Multiculturalism involves not only claims of identity and culture as some critics of multiculturalism suggest.
Volume 6, Issue B It goes beyond teaching tolerance of differences, and it is much deeper than studying or celebrating Black History Month in February. So, what is multicultural education? To answer the question, we must first understand the goals, definitions, and a predominant model of multicultural education Banks, Although I am not an adult basic educator, multicultural education as it is studied, conceptualized, and practiced in K and higher education is applicable to adult basic education as well.
In the next sections, I review the goals of multicultural education and provide a theoretical framework for implementing multicultural education into adult basic education programs.
Defining Multicultural Education If you were to ask educators to define what multicultural education is, you would be unlikely to receive the same answer twice.
The responses would range from adding new and diverse materials and perspectives to existing curricula to discussions of teaching styles and pedagogical approaches that meet the needs of traditionally underrepresented groups.
Others might talk about education as a part of a larger, oppressive system, and explain that multicultural education must work to deconstruct this system. While multicultural education can be conceptualized in many different ways, some of the leaders in the field for example: The primary goal of multicultural education is not merely to promote human relations, to help students feel good about themselves, or to preserve students' native languages and cultures.
While these outcomes may be by-products, the primary goal of multicultural education is to promote the education and achievement of all students, particularly those who are traditionally dismissed and underserved in our education system see box below.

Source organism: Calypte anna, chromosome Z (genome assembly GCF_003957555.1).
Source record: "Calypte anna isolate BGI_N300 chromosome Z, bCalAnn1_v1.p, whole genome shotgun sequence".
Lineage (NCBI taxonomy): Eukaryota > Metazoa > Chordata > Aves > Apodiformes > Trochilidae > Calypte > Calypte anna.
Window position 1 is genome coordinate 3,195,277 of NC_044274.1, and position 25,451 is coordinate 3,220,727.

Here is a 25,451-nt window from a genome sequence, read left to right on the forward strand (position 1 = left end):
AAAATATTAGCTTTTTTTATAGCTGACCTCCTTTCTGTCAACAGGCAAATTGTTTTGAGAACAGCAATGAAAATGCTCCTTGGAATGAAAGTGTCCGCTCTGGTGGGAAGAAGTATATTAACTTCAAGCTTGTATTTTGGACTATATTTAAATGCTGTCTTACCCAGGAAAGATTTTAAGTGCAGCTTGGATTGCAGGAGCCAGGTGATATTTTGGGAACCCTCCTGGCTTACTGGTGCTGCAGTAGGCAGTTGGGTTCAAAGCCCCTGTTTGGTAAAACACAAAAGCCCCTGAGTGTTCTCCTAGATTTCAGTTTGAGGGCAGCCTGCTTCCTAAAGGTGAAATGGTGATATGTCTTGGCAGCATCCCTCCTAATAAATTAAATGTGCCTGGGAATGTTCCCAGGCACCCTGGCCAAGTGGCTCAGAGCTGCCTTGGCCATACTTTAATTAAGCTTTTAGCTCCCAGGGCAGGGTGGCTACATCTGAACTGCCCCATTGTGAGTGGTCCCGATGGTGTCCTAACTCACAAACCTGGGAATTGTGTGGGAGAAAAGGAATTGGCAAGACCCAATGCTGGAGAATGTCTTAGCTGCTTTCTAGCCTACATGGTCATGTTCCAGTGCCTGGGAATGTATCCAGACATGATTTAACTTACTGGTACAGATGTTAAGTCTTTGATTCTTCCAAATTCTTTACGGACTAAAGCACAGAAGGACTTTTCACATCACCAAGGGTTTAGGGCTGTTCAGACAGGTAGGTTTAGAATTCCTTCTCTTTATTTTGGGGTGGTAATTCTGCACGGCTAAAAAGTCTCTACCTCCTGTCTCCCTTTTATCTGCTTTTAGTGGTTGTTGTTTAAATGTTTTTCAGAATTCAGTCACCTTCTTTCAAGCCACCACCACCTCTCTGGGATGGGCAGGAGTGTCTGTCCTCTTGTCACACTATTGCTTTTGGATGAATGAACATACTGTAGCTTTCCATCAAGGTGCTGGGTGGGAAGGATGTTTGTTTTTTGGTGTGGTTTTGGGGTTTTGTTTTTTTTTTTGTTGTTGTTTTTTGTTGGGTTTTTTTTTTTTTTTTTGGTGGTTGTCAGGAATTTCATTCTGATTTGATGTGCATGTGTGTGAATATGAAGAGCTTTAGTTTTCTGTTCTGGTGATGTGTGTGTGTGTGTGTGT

Sonia Nieto defines multicultural education as antiracist basic education for all students that permeates all areas of schooling, characterized by a commitment to social justice and critical approaches to learning. Furthermore, multicultural education challenges and rejects racism and other forms of discrimination in schools and society.
It accepts and affirms differences in race, ethnicity, religion, language, economics, sexual orientation, gender, and other differences that students, communities, and teachers encompass.
It should permeate the curriculum and instructional strategies used in schools, as well as interactions among teachers, students, and families in school and outside of it Nieto, A Model for Curricular Infusion The implementation of multicultural education varies greatly. James Banks, a leader in the field of multicultural education, developed a model to explore and define different approaches to the integration of multicultural content into the curriculum.
The model includes four approaches to content integration from easiest to implement and least likely to lead to the goals of multicultural education, to most challenging, and offering the most potential. The Contributions Approach Commonly referred to as the heroes and holidays approach, this first level of content integration is probably the most frequently utilized form of multicultural education.
It is characterized by the addition of ethnic heroes into the existing curriculum by using criteria similar to those used to select mainstream heroes. The curriculum remains essentially unchanged in terms of its basic structure, goals, and main ideas.